Apple Inc. pushed organizations such as Major League Baseball to adopt its format for streaming live video, causing them to infringe a patent, a lawyer for Emblaze Ltd. told jurors at the start of a federal trial.
Martin Pavane made his opening statements today to a jury of five women and four men in San Jose, California. U.S. District Judge Paul S. Grewal before the trial limited Emblaze’s case to seven video-streaming services, such as MLB.com’s “At Bat” and WatchESPN.
Emblaze, based in Hertzliya Pituach, Israel, argues its U.S. patent issued in 2002 covers a process for delivering live-streaming video over wireless networks without interruption.
Apple began working on its HTTP live-streaming service, or HLS, “no earlier than 2007,” demanding that services such as “At Bat” use the format to drive sales of iPhones and iPads -- and inducing infringement of Emblaze’s patent, Pavane said.
“Apple’s HLS is nothing more than Emblaze’s patented solution under a different name,” he said.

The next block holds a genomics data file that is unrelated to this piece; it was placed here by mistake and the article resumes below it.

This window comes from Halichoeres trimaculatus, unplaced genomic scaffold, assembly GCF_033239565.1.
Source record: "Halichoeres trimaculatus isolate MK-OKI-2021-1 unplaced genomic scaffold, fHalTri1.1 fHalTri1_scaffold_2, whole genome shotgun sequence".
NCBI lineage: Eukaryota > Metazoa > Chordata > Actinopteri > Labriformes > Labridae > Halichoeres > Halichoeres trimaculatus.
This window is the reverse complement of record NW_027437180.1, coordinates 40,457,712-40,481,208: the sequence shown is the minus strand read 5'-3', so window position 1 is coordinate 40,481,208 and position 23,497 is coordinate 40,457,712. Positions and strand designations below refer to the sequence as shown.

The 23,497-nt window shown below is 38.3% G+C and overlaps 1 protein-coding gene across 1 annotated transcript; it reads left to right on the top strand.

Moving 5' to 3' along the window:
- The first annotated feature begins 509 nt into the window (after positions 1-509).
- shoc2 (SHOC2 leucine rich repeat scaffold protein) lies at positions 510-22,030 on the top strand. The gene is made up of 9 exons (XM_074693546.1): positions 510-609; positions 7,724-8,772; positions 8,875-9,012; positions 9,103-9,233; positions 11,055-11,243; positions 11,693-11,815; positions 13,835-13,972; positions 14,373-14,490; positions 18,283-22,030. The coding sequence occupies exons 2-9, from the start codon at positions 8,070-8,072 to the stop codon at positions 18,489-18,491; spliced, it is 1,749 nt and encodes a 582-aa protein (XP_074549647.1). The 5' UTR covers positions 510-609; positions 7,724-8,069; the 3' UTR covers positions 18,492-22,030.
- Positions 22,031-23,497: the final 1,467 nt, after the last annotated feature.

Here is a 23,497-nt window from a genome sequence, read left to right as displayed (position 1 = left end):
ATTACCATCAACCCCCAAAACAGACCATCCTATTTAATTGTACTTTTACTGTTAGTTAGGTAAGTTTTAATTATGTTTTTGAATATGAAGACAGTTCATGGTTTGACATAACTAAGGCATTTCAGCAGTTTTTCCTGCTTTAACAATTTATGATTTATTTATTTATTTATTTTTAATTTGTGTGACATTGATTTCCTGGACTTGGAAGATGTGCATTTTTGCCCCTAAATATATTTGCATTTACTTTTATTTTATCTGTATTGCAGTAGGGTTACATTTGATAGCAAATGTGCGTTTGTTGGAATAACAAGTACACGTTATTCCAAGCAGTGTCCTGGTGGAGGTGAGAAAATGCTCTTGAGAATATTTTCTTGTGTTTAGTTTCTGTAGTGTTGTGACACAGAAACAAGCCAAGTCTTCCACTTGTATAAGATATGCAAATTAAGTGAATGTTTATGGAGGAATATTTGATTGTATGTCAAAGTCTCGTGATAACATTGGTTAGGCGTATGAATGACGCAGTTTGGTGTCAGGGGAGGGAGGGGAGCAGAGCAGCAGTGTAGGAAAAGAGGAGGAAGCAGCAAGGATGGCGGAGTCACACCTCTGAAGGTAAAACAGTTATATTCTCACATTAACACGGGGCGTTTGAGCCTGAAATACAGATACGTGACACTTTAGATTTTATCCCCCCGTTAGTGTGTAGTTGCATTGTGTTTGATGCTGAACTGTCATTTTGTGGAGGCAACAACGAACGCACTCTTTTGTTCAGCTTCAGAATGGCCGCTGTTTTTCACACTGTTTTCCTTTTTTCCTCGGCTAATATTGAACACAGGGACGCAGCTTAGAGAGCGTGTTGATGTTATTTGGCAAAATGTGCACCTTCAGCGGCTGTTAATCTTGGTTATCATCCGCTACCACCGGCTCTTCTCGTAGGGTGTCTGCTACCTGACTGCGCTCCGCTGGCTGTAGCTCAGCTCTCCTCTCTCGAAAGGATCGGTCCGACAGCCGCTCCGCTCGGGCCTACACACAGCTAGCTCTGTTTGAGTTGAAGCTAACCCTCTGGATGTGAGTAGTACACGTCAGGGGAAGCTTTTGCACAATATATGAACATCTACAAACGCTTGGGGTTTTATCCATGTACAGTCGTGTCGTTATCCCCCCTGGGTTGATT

Apple is engaged in patent disputes with companies large and small at the San Jose courthouse. It seeks a U.S. sales ban on some older models of Samsung Electronics Co.’s smartphones after a trial that concluded in May. Evidence in that case showed Google Inc. agreed to aid Samsung’s defense.
Earlier this month, Apple beat back a patent claim over technology in wireless networks from Golden Bridge Technology, Inc., a “non-practicing entity,” or patent holder, which doesn’t make a product. Apple, based in Cupertino, California, now faces a similar claim from Emblaze.
Apple lawyer Mark Fowler told jurors that the iPhone-maker’s success has made it a target of patent suits. Emblaze, by comparison, is a failure “trying to make up for that lack of success in the courtroom,” he said.
Emblaze manufactured and sold audio products, and attempted to sell its technology to wireless carriers and then phone companies, failing each time, Fowler said.
Fowler told jurors that he will prove that Emblaze’s patent is invalid and that none of the seven accused streaming services infringe it.
In a separate lawsuit filed in the same court, Emblaze accused Microsoft Corp. of infringing the same patent.
The case is Emblaze v. Apple, 11-cv-01079, U.S. District Court for the Northern District of California (San Jose).